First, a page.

Friday, September 4, 2015
Amy Stewart talks about her buzzy new novel (her first fiction) GIRL WAITS WITH GUN, the army's use of carrier pigeons, fierce women, and so much more
Amy Stewart is the author of seven books. Her latest, Girl Waits With Gun, is a novel based on a true story, and the critics are already going wild for it. The New York Times calls Girl Waits with Gun "a fine, historically astute novel," and The Washington Post calls it "an entertaining and enlightening story of how far one woman will go to protect her family." And I call it dazzling, moving and as incredible as Amy herself. Amy's also written six nonfiction books on the perils and pleasures of the natural world, including four New York Times bestsellers: The Drunken Botanist, Wicked Bugs, Wicked Plants, and Flower Confidential. She lives in Eureka, California, with her husband Scott Brown, who is a rare book dealer. They own a bookstore called Eureka Books. The store is housed in a classic nineteenth-century Victorian building that Amy very much hopes is haunted.
I always want to know what sparks a particular book? What was it about Constance that captivated you?
It started with one 1915 newspaper article. I was actually researching a gin smuggler named Henry Kaufman for The Drunken Botanist. I wondered what else he might have done, and his named turned up in a New York Times story about a silk factory owner who ran his car into a buggy being driven by the Kopp sisters. I never did figure out if it was the same Henry Kaufman, but the case was interesting, so I kept it.
Now this happens all the time when I'm doing research, and maybe the same is true for you. I run across some unrelated story and think, "Hmmm, that's odd. I'd better keep that." But this was different. I set aside my Drunken Botanist research for the day and kept looking for stories about the Kopps. By the end of the day, I had a stack of clippings and a major crush on these three women. Constance in particular was just so badass. She was a large woman--around six feet tall, 180 pounds--and she was thirty-five and unmarried when this started. When Henry Kaufman started harassing her family, she was just so fierce--maybe because she had nothing to lose, maybe because she hadn't known her own strength before he came along.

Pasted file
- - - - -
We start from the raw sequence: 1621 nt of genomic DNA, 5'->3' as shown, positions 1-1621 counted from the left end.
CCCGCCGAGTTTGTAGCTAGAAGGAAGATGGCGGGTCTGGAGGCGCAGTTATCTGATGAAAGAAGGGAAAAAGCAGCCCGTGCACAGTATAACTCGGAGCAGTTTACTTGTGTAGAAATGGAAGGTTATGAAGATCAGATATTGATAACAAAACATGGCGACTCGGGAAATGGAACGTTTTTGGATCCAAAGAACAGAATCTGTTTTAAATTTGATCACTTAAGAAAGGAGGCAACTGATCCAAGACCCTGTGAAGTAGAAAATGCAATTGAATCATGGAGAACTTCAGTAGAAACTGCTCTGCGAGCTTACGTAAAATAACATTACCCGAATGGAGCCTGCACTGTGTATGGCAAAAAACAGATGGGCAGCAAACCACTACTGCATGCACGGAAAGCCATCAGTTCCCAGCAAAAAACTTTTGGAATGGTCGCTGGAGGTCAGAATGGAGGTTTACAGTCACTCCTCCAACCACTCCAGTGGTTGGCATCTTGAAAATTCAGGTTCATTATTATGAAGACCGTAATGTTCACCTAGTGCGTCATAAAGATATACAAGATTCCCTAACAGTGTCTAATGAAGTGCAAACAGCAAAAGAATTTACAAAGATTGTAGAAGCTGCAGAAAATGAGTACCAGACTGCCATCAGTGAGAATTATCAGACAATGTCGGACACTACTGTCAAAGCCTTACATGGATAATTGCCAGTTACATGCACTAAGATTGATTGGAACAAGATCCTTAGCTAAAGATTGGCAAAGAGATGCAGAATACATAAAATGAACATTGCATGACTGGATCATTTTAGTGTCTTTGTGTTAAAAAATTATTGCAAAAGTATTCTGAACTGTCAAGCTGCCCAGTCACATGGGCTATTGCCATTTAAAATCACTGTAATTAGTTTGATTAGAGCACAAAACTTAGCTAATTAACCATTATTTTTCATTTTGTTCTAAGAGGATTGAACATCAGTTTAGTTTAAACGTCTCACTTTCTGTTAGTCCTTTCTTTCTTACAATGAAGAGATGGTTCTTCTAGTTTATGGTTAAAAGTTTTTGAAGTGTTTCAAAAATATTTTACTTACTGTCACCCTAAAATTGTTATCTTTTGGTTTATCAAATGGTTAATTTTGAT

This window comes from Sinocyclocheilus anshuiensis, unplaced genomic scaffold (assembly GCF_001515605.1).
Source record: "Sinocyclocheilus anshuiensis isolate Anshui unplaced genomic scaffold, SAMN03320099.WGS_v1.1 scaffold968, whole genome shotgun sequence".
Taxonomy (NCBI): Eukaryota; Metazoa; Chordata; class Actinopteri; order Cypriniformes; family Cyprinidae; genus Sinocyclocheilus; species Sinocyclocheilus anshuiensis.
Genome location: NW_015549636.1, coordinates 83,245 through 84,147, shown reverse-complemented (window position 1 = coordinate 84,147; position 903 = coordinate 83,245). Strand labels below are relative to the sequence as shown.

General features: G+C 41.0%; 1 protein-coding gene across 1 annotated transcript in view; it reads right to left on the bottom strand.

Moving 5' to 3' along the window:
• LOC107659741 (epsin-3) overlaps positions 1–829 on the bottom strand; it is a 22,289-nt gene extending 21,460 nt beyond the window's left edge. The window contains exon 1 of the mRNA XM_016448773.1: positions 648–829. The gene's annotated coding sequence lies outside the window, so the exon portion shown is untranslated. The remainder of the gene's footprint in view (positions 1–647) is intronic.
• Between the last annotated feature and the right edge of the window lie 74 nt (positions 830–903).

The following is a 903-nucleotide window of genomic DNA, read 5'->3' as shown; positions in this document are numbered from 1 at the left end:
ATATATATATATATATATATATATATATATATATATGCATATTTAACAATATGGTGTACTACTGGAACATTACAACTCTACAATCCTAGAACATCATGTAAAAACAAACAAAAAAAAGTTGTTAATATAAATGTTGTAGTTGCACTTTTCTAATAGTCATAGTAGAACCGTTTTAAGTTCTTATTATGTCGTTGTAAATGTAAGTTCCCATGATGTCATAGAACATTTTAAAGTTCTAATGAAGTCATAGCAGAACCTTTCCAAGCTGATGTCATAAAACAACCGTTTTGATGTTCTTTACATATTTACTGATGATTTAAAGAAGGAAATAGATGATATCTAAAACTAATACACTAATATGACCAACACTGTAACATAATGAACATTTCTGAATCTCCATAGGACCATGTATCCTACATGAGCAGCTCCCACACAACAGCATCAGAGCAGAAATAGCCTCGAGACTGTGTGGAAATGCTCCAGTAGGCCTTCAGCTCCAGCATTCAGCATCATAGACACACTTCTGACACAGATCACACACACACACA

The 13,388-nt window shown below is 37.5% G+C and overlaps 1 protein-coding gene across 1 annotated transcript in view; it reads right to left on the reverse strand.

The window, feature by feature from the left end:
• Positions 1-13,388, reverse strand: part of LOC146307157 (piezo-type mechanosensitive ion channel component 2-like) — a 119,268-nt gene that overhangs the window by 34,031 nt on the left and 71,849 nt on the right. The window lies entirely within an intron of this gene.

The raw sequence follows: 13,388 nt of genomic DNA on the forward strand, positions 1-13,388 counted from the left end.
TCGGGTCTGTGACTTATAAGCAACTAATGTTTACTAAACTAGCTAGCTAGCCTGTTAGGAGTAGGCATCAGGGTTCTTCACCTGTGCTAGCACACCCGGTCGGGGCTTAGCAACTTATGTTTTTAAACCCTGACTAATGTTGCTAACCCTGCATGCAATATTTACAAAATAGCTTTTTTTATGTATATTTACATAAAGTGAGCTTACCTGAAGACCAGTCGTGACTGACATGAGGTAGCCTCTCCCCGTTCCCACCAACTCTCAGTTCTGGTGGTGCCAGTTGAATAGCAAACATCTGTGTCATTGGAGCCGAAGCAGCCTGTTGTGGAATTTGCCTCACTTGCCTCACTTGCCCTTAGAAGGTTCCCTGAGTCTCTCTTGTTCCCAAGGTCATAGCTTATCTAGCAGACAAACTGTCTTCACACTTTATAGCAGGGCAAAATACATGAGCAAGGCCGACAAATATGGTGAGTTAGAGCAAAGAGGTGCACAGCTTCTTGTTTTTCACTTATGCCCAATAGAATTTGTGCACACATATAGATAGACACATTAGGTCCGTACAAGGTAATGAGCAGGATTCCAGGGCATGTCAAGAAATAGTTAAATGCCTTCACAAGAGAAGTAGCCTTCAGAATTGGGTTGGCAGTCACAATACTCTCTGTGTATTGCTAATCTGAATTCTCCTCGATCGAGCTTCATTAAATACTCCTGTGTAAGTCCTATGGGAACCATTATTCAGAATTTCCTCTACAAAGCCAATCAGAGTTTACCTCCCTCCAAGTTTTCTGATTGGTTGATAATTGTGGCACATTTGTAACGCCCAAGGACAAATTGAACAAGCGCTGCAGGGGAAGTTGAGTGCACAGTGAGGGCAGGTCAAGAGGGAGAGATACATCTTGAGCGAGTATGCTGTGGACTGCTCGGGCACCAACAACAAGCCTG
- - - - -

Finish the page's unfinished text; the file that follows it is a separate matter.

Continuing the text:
All your other wildly successful books have been non-fiction. How difficult was it to switch to fiction? What were the minefields for you? The pleasures? What was the writing process like for you?
It has been a pure pleasure. Fiction is what I read. I mean, I read a lot of nonfiction for research, but when I have a choice, it's always a novel. I'm one of those people who wanted to be a writer when I was five. I didn't even know what nonfiction was at that age. All I knew were stories. That's what I wanted to do.
The frustration with nonfiction is that the truth does not always bend itself neatly into the shape of a story. Sometimes I end up with really fantastic pieces of information that are incomplete, or contradictory, or just don't serve the narrative as I've decided to tell it. But with fiction, I'm so much freer. I get to fill in the blanks.